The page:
Argentina: shift to the right in primaries

Javier Milei, a right-wing populist who wants to abolish the central bank and denies climate change, is the surprise winner of a primary election ahead of the general elections in Argentina. With over 30 percent of the vote, his party took the lead against the centre-right coalition Juntos por el Cambio (28.3 percent with candidate Patricia Bullrich) and the incumbent government alliance Unión por la Patria (27.3 percent with candidate Sergio Massa). Europe’s press eyes the presidential election in October with trepidation.

France Inter (FR) /

Taking advantage of the crisis

Milei is benefiting from Argentina’s instability, observes France Inter:

“Not only has the country been overtaken by its neighbour Chile in terms of per capita GDP, but even Colombia, which started from a much lower position, is starting to catch up with Buenos Aires! Add to that endemic corruption and you get a vengeful populist like Javier Milei topping the polls. ... And all this in a particular political context: the ruling left has pushed through major progressive laws on abortion and same-sex marriage, but it has never really managed to reduce poverty, which still afflicts 40 percent of the population. And generally speaking, such failures or contradictions are paid for very dearly at the ballot box.”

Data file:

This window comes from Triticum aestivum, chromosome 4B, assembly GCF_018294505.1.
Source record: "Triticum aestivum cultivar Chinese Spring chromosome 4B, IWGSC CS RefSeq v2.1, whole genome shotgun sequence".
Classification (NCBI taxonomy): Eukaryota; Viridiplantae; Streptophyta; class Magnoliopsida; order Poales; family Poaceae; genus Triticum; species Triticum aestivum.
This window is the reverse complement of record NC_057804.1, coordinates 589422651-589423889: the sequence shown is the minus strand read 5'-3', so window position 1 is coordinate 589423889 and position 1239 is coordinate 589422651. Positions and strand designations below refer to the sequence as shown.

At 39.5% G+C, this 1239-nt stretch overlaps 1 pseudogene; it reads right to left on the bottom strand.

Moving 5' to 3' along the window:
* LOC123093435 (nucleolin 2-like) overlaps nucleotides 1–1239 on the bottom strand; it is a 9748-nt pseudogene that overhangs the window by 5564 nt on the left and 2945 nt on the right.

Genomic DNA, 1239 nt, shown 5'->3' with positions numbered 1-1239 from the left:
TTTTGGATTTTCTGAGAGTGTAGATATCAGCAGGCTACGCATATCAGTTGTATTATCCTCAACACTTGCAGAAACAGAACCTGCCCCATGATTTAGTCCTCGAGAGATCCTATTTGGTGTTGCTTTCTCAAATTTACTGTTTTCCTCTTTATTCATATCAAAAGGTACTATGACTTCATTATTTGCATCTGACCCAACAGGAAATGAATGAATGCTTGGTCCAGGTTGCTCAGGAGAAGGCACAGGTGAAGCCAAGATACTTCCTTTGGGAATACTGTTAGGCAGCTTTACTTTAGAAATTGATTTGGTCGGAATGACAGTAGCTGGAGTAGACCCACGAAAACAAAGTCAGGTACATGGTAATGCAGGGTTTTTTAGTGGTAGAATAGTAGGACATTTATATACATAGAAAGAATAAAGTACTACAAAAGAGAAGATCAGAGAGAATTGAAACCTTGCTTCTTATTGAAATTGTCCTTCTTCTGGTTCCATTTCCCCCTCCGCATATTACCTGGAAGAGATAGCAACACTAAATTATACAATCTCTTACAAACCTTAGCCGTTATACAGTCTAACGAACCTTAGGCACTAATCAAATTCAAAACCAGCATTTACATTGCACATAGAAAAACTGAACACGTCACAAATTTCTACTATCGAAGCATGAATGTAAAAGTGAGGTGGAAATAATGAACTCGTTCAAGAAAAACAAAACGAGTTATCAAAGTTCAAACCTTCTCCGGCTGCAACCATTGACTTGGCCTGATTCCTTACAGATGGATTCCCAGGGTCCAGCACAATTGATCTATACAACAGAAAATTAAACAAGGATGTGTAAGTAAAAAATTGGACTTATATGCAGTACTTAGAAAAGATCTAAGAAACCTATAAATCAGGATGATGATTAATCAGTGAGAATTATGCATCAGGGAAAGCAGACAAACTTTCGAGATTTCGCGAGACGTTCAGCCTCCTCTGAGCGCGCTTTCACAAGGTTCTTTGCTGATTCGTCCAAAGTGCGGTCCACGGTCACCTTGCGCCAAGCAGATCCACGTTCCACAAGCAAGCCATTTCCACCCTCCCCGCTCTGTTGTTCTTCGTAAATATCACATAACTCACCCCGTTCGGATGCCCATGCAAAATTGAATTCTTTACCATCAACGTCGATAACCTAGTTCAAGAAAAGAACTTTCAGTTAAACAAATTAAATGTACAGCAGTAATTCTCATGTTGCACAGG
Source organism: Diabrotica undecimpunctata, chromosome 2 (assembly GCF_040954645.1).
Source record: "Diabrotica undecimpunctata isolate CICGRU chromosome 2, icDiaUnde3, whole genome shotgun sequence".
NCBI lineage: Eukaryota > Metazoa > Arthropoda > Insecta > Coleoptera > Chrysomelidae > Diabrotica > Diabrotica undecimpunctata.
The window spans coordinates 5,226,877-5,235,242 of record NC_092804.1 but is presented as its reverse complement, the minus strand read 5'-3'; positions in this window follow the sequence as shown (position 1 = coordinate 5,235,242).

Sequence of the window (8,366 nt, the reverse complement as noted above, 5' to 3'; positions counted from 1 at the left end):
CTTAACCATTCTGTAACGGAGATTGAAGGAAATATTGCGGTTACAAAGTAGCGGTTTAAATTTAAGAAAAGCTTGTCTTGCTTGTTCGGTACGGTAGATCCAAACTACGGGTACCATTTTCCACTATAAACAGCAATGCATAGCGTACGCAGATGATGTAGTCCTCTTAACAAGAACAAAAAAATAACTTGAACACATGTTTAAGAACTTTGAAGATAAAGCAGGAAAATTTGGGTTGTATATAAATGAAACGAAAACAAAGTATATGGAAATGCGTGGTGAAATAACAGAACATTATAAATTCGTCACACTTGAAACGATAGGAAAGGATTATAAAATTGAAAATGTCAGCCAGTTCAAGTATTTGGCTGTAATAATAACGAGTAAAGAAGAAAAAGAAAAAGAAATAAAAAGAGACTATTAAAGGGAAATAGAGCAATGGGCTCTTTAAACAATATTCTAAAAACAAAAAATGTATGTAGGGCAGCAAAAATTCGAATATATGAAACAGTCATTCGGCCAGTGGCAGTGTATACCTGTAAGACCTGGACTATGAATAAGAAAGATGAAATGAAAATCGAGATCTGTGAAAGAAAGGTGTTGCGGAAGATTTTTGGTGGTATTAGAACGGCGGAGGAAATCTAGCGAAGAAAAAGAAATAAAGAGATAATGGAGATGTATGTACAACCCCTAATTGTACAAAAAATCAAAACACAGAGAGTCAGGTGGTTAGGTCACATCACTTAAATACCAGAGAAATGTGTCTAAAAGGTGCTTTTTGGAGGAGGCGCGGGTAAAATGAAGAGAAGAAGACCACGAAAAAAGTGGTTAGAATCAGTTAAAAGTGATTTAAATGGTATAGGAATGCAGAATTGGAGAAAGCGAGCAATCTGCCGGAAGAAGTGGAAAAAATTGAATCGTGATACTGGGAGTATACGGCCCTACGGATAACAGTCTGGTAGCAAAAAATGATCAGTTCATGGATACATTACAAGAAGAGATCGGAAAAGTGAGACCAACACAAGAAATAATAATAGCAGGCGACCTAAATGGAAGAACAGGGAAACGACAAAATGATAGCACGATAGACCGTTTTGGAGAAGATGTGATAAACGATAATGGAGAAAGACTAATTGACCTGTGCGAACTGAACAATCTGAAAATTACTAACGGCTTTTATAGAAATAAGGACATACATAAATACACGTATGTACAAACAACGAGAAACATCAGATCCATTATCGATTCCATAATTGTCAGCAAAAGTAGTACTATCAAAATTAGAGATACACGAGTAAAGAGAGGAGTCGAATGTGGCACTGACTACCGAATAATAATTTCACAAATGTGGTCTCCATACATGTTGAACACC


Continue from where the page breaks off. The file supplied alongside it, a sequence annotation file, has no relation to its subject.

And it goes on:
Anthony Bellanger
El Mundo (ES) /

A breeding ground for radicalism in Latin America

El Mundo fears radicalism will spread:

“Armed with an ultra-libertarian discourse in which he promised the ‘burning’ of the central bank, unhindered access to weapons, a ban on abortion, the privatisation of education and health care, the expulsion of politicians ‘with a kick in the butt’ and the legalisation of organ trafficking, Milei capitalised on the outrage of certain citizens — especially the young. ... The example could gain traction in a continent rife with instability and insecurity. ... Ecuador will hold presidential elections on 20 August under a state of emergency after one of the candidates was assassinated. The elections in Guatemala on the same day are also threatened by violence and poverty. A breeding ground on which the most radical options often thrive.”

The Times (GB) /

This didn’t work the last time

Milei’s economic and fiscal plans would do enormous damage to the country, The Times warns:

“Argentina tried ‘dollarisation’ in the 1990s, to gain credibility with international investors. It did not work, and the currency peg had to be abandoned at a huge cost, because Argentina continued to run big budget deficits and maintain rigid labour market restrictions. If an economy cannot rapidly adjust to an external shock, such as a shift in world commodity prices, through its exchange rate then recession and unemployment are inevitable.”